Yeah Yeah Yeahs, the New York-based rock trio, quickly made a name for themselves, with their signature bare-bones, punk-influenced sound, touring alongside the similarly raw-sounding White Stripes as well as New York mainstay indie rocker The Strokes, in the early 2000s.
It’s Blitz,” their third full-length studio album, was released on Mar. 31, two weeks ahead of its release date after—surprise!—it was leaked on the Internet.
their first two albums, there’s nothing stripped-down or raw about “It’s Blitz,” a polished album of electronic-infused rock that cites ’70s disco, Joy Division, and Karen O’s well-known love of dancing as influences. Instead of echoing hardcore punk with brash guitar lines and wild vocals, their songs build up intricate layers of subtle melody and harmony.
The band’s name is a tribute to the New York vernacular’s ennui-inflected brush-off “yeah, yeah, yeah.” As a native New Yorker, I can tell you the phrase embodies the city’s ubiquitous cynicism. On “It’s Blitz,” they live up to their name more than ever. While their previous two albums were high-energy, hands-on musical attacks, this album is laid back in a way that almost suggests boredom. They exhibit profound emotional detachment, allowing their instruments to take a backseat to lo-fi electronic soundscapes, as Zinner trades his guitar for a synthesizer, Chase’s drums become muddled by a ubiquitous drum machine, and Karen O’s voice gets buried under layers of noise.
The album starts not with the expected raging guitar riff, but with a quiet synth pulse as Karen O melodically intones the verse, inching up stepwise to command the listener to “get your leather on” and join in the dance. The groove moves quickly, propelled by a funky hi-hat-heavy drumbeat and catchy, singable melody. The dance anthem really picks up when a sweet synth solo at the halfway marks a segue into a cool, syncopated bridge. The first time I heard this song, it made me want to dance, and also made me excitedly expect an unrestrained, high-energy album.
Unfortunately, Yeah Yeah Yeahs don’t maintain the same level of enthusiasm throughout, and much of the album dissolves into electronic oblivion. The hedonistic “Heads Will Roll” suffers from a lack of real instrumentation. The brooding “Soft Shock” sounds like the old Yeah Yeah Yeahs in their quieter moments. Although the synth and drum machine are pervasive, Karen O’s almost crestfallen voice makes the song far more emo-indie than electronic.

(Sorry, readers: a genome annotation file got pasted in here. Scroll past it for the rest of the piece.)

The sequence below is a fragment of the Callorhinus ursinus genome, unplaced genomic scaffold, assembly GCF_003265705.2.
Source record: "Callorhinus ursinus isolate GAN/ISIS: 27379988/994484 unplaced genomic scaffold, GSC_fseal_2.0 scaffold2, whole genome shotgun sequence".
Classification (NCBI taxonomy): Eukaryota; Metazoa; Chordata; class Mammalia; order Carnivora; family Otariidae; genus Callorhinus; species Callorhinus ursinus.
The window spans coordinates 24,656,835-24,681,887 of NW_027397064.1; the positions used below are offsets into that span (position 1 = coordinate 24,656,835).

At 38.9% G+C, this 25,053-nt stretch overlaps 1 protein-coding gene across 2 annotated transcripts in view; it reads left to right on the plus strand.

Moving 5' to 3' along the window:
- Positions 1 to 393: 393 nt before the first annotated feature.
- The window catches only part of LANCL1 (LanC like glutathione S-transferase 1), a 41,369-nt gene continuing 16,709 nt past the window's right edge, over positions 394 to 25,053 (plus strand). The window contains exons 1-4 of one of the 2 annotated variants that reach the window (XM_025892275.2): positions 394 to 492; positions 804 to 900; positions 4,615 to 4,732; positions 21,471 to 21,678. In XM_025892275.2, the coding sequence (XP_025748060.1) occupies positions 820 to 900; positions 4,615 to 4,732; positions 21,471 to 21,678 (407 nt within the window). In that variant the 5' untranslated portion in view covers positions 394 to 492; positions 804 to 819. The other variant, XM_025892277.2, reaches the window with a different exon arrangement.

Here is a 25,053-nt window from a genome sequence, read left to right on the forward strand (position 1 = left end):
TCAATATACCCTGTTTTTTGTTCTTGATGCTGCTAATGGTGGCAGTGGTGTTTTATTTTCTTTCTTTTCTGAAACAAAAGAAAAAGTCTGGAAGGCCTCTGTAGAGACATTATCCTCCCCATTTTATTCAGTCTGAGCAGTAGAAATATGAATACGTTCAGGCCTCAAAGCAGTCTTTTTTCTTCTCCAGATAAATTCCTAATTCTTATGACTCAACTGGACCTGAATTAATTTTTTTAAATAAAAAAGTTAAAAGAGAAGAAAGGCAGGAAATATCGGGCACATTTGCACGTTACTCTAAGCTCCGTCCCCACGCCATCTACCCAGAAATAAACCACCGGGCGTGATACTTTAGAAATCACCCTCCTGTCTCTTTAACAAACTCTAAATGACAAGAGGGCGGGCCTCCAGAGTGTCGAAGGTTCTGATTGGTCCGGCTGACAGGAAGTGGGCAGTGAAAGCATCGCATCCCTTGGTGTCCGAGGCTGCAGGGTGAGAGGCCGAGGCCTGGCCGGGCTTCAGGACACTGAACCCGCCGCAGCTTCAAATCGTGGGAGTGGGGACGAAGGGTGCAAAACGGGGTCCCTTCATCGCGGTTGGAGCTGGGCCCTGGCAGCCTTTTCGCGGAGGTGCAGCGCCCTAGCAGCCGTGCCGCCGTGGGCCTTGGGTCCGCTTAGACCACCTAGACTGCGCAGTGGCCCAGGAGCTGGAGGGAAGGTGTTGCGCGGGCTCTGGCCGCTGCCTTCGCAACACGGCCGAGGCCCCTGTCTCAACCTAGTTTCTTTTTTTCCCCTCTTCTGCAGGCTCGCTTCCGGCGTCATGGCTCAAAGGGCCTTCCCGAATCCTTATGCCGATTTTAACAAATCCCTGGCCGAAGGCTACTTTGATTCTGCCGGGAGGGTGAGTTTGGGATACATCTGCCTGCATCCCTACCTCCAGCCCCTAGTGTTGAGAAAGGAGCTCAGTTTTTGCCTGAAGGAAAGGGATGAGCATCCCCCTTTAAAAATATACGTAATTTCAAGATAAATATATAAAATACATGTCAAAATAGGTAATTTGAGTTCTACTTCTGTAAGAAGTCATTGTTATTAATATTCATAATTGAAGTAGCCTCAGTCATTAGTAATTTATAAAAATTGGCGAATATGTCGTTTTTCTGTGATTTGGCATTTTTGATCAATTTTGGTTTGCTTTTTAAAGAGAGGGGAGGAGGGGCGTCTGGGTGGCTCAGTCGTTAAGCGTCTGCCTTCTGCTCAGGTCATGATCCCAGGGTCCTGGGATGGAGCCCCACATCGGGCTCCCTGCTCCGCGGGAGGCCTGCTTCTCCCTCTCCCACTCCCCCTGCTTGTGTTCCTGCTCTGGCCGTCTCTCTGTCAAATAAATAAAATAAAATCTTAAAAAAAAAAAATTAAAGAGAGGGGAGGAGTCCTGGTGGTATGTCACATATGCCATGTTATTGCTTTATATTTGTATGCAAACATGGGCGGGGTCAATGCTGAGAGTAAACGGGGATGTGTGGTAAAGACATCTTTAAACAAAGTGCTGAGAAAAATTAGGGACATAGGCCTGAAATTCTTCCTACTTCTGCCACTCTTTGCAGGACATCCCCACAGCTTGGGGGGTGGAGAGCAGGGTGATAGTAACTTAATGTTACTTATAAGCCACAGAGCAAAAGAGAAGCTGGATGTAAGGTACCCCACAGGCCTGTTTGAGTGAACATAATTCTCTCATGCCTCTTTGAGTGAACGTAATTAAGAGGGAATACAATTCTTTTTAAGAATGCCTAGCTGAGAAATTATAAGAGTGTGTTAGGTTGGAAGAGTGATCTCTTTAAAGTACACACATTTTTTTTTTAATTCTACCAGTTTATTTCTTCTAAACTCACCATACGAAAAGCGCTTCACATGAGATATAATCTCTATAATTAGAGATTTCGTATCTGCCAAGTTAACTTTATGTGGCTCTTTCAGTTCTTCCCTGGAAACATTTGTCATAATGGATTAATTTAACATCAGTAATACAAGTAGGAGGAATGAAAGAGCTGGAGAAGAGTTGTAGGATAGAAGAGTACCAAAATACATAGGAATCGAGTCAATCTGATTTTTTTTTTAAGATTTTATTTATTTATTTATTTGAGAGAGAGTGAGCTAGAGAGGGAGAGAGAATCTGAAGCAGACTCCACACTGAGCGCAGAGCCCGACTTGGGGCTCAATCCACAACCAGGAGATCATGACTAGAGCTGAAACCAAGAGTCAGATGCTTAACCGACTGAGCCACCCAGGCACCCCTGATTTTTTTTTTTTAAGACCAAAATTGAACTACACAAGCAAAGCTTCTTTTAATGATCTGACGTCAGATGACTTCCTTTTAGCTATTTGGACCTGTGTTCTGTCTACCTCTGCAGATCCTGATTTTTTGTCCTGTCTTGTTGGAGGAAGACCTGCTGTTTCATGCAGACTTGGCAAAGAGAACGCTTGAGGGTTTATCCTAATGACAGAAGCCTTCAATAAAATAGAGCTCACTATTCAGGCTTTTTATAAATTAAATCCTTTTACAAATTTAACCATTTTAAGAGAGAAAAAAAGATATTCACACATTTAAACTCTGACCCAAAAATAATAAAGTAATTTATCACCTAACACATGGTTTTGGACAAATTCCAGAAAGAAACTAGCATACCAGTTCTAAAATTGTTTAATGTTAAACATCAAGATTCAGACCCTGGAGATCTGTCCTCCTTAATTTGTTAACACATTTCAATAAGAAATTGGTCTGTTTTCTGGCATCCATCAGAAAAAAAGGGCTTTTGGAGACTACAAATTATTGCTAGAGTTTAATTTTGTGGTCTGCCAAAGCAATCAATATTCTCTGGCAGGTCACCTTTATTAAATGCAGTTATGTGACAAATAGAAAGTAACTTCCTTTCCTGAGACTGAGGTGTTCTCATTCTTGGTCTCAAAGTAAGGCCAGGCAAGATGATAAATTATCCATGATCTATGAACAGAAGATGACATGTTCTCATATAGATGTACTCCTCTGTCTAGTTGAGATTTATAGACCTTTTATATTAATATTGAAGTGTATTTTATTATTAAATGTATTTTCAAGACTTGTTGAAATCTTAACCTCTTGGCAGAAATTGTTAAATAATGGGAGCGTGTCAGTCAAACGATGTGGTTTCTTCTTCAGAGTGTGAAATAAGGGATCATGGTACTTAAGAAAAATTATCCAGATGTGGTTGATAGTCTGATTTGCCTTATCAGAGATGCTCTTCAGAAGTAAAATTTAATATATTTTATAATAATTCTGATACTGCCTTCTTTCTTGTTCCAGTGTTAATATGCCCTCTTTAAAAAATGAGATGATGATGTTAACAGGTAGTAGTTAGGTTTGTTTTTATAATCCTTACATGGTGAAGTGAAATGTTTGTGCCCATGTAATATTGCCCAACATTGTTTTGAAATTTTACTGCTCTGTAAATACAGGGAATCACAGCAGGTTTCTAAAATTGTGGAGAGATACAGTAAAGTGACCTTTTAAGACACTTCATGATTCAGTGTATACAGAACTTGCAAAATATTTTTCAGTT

But the album picks up halfway through. The Killers-esque “Dull Life” shifts from a slow start of delayed-guitar to an electrifying fix of booming drum rolls and heavily distorted fuzz guitar line, which combined with Karen O’s shift back to brash, shouted lyrics, injects new life into an almost-stagnating album just in the nick of time. Even though the album is about the boredom of a dull life, it manages to avoid dullness itself. The second half particularly drives forward with extraordinary energy and is reminiscient of Coldplay’s better work.
The eclectic, Asian-influenced “Dragon Queen” is strangely compelling. An altogether intoxicating mix of disco and rock, it includes an extremely dissonant synth line reminiscent of old school hip-hop. Here, the drum machine actually complements Chase’s sexy disco backbeat, and Karen O manages to tap into her newfound soft melodies while retaining her wild unpredictability.
The best part about the album is that the band has finally found a mature sense of melody. Karen O’s mastery of melodic tension creates beautiful, complex moments. However, musical layering and electronic hubbub obscure the once-indomitable Karen O’s shrill, piercing voice. Although some of Karen O’s vocal work is truly beautiful, she doesn’t shriek once on the entire album, much to my chagrin, leaving the album incomplete. The album meanders, unpunctuated, less a blitz than a slow, steady walk.
“It’s Blitz” is more suited to dance halls than gritty city streets, and definitely risks alienating fans. In a way, the Yeah Yeah Yeahs don’t really sound like themselves, and while I enjoyed certain aspects of the album, I found myself missing the crunchy guitars, booming drums, and Karen O’s artful screaming and wailing. “It’s Blitz” does show that the Yeah Yeah Yeahs are artistically ambitious and unafraid to take musical risks; they have some great ideas. However, their execution is too low-energy, leaving one with the sense that they started picking up electronic instruments because they were out of ideas on their old ones and too tired to thrash around anymore. Ironically, while their previous efforts were completely electrifying, their new electronic sound comes off cold.